Skip to main content

The Legend of the Moog, the Synth That Changed Music

robert moog
Jack Robinson/Getty Images

It’s been said many times: Some of the greatest inventions originated in garages and basements.

In music, this is especially true. It’s within these hallowed walls where some of the best bands on the planet were formed; where some of the most endearing songs in existence were written and put to music. It’s also where one of the most game-changing instruments of the last century was devised.

In the early 1960s, an engineer named Bob Moog started tinkering with keyboards. He’d been working with theremins for quite a while and had observed the impression the relatively new electric guitar had made on music. The guitar and amp combo essentially solidified the creation of rock ‘n’ roll as we know it. Moog was moved to do the same for the piano, arming it with an electric charge and some custom effects.

John Entwistle of The Who
John Entwistle of The Who Jorgen Angel/Getty Images

Enter the synthesizer, which Moog first assembled in 1964. He’s credited with creating the first commercial version, with the aid of composer Herb Deutsch. It was a busy year in culture: the Civil Rights Act was signed into law, the Beatles held the top five slots in Billboard’s Top 40, Lyndon Johnson was running the country, and the synthesizer was born.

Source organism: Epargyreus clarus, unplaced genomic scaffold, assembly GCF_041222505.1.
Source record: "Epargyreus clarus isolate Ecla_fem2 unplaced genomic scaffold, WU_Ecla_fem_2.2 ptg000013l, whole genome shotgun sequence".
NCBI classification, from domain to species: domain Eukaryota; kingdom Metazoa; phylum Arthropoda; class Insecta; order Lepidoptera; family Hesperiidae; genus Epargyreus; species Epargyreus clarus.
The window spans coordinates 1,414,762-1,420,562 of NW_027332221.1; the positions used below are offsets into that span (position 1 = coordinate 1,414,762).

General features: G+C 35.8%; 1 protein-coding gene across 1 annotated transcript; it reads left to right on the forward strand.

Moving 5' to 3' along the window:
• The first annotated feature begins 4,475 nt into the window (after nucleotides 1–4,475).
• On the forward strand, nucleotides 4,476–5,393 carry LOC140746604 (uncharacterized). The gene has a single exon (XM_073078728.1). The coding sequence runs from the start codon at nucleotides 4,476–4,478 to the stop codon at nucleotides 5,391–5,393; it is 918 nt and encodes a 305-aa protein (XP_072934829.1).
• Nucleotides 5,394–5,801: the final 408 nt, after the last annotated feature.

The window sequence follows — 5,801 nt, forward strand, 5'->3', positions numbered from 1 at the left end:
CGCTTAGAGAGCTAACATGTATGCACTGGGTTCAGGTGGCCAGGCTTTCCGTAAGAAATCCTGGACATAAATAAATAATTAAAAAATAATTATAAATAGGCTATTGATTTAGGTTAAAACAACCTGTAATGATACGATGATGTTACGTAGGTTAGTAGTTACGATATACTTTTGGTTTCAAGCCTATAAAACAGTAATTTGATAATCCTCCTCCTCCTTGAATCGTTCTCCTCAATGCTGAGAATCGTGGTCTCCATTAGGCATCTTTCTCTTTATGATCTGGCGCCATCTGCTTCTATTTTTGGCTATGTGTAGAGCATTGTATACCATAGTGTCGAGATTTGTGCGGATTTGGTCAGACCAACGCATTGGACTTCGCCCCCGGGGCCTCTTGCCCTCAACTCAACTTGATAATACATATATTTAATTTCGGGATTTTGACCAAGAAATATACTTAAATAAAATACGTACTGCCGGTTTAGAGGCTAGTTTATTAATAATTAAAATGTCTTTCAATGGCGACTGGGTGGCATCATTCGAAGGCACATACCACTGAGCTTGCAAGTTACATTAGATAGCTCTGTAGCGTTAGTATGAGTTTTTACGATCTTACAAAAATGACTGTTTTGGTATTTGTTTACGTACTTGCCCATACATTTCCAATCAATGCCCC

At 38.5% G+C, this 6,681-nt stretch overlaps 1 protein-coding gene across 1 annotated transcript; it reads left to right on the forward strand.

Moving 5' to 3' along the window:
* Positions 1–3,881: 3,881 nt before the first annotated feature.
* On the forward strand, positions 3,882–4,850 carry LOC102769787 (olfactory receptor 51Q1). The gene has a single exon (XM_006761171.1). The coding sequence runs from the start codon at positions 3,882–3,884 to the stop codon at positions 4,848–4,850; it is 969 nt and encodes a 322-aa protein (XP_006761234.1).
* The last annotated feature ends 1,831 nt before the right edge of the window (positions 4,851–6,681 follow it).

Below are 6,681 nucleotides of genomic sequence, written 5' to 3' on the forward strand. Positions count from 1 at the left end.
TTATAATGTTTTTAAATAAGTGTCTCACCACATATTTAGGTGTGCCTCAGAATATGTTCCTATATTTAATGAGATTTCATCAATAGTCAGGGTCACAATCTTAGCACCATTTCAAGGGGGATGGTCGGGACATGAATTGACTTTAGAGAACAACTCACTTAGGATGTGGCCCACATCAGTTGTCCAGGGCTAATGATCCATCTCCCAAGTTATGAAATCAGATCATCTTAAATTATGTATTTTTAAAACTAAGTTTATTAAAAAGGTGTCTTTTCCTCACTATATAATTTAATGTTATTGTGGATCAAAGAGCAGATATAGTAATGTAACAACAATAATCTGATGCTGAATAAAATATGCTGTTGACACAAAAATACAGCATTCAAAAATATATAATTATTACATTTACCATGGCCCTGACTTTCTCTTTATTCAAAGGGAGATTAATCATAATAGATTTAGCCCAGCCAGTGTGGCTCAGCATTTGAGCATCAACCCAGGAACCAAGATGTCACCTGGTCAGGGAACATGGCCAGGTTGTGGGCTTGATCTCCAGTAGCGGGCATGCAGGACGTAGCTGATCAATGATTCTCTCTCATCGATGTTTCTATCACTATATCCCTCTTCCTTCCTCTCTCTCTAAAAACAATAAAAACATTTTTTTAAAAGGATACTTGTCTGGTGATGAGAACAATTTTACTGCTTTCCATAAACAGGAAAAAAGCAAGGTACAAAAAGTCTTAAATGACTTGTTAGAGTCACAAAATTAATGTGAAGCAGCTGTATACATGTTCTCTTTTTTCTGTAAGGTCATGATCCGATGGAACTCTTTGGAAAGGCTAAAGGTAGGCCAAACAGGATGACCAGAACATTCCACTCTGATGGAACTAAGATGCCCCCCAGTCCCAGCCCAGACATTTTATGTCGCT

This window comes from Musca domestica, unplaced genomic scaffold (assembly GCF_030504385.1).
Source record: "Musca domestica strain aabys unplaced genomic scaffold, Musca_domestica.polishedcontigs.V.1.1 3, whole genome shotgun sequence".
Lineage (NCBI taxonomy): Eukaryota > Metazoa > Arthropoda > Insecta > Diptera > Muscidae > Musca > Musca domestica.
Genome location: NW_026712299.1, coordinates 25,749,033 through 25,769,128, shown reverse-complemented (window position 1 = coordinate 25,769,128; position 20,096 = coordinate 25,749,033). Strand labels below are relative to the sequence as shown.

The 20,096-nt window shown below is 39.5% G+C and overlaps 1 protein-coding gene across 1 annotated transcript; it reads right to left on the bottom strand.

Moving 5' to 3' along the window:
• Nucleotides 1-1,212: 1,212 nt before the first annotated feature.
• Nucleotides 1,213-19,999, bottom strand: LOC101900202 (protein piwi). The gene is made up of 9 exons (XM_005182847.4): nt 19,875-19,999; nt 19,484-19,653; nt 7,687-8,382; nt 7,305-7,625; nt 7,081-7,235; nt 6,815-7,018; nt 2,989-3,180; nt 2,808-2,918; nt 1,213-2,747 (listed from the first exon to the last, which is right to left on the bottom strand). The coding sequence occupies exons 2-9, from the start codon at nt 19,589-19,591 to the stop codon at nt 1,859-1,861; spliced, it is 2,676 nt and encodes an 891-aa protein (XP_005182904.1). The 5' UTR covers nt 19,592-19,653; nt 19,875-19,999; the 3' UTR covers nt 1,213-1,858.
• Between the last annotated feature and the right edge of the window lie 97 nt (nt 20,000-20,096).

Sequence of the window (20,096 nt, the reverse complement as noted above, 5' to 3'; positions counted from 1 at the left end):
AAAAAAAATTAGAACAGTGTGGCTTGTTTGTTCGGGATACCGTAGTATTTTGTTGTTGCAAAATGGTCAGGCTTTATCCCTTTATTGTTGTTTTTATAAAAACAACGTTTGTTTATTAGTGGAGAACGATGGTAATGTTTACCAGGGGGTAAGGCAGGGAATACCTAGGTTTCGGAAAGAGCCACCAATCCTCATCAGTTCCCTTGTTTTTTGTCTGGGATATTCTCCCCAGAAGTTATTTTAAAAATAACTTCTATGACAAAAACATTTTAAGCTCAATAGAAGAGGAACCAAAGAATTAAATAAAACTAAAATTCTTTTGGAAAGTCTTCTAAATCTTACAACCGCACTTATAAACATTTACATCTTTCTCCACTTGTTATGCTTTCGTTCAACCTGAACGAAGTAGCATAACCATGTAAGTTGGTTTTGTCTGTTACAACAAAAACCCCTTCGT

Some of the inspiration for the instruments many bells and whistles came from less expected places. The envelope module, which accounts for the fading in and out of individual notes, was modeled after a doorbell. Moog and Deutsch looked to the wah-wah pedal of a guitar (which very much does what it sounds like it would do) for filter ideas. In the end, they had a machine that would produce some pretty out-there sounds. Apparently, they entertained themselves in the early days by noting the confused faces of those within earshot.

Making a Moog Synthesizer

The engineering was impressive. Thanks to modulators, oscillators, amplifiers, noise generators, and more, the synth could bend, enlarge, twist, and mutate typical piano notes. When the word got out, orders started to trickle in, first from brainy composers and avant-garde musicians and ultimately from mainstream channels. By the end of the musically rich ’60s, the synth was proving prominent in the popular sounds of bands like the Doors, the Monkees, and the Beatles.

When it first hit the market, there was nothing else quite like it. RCA had a similar contraption, but it was slower and dependent on pre-programmed cards. The Moog synth could be played in real time, was relatively small in size, and cost a fraction of what any of the inferior sibling devices cost, at around $10,000. Moog showed off his new creation at the 1967 Monterey Jazz Festival. His booth drew some attention and a few rock bands on the bill played around with the new machine.